FCC Chairman Ajit Pai wants a public auction of a portion of the C-Band radio spectrum now controlled by a group of satellite-communications companies for re-use by telecom carriers in their 5G networks.
Shares of SES SA FDR tumbled 21% on Tuesday, a day after Federal Communications Chairman Ajit Pai said via Twitter that he would back a public auction to free up spectrum for 5G. Luxembourg-based satellite companies SES and Intelsat SA were lobbying for a private auction of the so-called C-band spectrum, used to deliver videos and radio programs to U.S. households. The FCC wants to free it up for carriers to bid on as 5G service gears up. Pai said the agency wants to make C-band spectrum available quickly for 5G and also must generate revenue for the government, saying the best way forward is an auction of 280 megahertz of the C-band. Intelsat shares plunged 40% on Monday.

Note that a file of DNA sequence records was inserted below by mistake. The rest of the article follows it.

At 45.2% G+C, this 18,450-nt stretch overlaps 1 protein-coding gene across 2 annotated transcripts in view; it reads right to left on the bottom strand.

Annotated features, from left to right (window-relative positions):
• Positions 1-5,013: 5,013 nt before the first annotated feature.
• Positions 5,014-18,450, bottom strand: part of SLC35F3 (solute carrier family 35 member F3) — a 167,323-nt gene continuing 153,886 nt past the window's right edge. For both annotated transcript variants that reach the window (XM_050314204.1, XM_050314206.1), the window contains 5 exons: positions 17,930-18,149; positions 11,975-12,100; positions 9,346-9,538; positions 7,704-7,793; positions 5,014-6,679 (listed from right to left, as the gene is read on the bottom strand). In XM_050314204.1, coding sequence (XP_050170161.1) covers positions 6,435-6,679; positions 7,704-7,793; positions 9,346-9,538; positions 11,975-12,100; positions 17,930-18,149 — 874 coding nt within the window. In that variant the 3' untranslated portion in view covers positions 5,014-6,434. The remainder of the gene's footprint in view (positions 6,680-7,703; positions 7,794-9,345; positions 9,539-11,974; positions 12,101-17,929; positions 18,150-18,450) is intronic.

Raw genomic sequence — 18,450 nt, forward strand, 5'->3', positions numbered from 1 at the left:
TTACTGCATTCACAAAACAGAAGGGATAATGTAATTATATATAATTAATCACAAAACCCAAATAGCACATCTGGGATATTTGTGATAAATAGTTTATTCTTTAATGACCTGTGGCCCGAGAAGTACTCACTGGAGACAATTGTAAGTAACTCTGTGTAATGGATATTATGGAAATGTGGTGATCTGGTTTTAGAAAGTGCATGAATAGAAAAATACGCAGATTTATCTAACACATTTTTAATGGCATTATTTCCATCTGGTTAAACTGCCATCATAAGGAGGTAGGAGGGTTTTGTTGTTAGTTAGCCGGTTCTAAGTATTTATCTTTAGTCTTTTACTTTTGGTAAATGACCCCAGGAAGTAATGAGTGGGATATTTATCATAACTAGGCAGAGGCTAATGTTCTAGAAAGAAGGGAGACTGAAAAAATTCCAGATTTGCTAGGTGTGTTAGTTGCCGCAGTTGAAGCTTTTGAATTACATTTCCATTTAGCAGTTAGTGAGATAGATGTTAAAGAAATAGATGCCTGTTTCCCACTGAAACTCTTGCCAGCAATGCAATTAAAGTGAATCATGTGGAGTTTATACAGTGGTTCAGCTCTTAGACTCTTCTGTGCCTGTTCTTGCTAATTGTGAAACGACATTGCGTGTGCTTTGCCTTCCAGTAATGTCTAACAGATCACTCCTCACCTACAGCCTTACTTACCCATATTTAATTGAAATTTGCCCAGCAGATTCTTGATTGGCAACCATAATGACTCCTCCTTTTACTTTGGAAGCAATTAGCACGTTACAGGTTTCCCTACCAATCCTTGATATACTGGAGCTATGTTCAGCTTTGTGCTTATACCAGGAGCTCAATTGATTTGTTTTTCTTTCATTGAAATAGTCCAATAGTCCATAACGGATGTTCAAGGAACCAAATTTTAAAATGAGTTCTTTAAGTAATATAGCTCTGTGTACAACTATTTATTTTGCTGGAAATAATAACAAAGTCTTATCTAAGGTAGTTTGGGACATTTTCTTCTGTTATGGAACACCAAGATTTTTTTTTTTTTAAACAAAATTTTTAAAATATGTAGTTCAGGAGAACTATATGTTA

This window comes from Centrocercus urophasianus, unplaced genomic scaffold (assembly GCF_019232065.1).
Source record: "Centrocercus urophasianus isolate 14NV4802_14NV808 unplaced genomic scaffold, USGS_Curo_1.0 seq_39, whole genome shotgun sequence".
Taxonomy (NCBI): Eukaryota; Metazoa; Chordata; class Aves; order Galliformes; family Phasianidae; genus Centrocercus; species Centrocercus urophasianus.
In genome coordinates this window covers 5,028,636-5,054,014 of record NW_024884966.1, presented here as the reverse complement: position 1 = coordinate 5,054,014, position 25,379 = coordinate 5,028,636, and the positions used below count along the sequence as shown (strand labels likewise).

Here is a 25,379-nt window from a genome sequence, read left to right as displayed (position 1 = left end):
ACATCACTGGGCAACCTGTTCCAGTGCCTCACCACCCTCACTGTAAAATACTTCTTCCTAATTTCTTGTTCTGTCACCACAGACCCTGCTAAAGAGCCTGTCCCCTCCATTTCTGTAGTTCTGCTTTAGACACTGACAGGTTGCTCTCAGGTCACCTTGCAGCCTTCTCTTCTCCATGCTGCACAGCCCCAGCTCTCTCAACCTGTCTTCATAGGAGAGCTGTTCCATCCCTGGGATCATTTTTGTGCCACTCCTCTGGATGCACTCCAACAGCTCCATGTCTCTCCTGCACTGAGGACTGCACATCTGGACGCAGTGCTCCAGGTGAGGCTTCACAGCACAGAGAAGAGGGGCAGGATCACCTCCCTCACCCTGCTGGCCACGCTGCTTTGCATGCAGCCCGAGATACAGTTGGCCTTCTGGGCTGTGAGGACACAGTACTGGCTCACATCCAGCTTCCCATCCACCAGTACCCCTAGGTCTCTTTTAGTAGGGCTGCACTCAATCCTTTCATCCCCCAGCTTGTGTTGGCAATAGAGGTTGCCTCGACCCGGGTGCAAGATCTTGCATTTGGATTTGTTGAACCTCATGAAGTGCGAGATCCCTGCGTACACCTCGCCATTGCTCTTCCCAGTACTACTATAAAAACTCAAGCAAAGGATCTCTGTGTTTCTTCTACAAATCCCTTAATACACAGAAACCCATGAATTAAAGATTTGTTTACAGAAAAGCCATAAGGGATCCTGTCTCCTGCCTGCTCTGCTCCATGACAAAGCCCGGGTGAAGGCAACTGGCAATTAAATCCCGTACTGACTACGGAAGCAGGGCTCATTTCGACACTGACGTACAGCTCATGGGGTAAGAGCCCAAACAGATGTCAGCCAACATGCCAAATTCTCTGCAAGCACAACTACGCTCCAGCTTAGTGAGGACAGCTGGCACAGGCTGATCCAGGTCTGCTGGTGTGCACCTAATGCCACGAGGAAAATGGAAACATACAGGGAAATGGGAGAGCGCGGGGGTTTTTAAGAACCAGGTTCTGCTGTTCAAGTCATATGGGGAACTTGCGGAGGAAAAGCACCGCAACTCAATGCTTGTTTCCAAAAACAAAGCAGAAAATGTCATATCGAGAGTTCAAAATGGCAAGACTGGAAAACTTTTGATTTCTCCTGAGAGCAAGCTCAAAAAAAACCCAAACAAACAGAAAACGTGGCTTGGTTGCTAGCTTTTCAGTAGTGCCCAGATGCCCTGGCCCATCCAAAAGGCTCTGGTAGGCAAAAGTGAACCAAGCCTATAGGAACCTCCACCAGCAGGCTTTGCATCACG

A key federal regulator is pushing back on the satellite industry’s plan to auction wireless spectrum for 5G networks.
The head of the Federal Communications Commission on Monday sided with some vocal lawmakers and disappointed three satellite companies, as he said that he supports a public auction of radio spectrum rather than the companies’ plan.
The C-Band Alliance (“CBA”), comprised of the leading global satellite operators Intelsat (NYSE:I), SES (Euronext Paris: SESG), and Telesat, responded today to an announcement by the Chairman of the Federal Communications Commission (“FCC”) that he intends to pursue a public auction to clear the satellite spectrum currently licensed to the members of the C-Band Alliance. The announcement does not address the critical involvement of the incumbent satellite operators in executing the complex task of reconfiguring and transitioning their networks.
A big step in U.S. 5G deployment could take place next month, as the FCC could back a proposal from the satellite industry for auctioning off radio spectrum. But some lawmakers don’t like the plan, and satellite stocks have slumped this week.
The stock had been cut in half amid concern that a plan to sell radio spectrum for use in 5G networks could be delayed for years.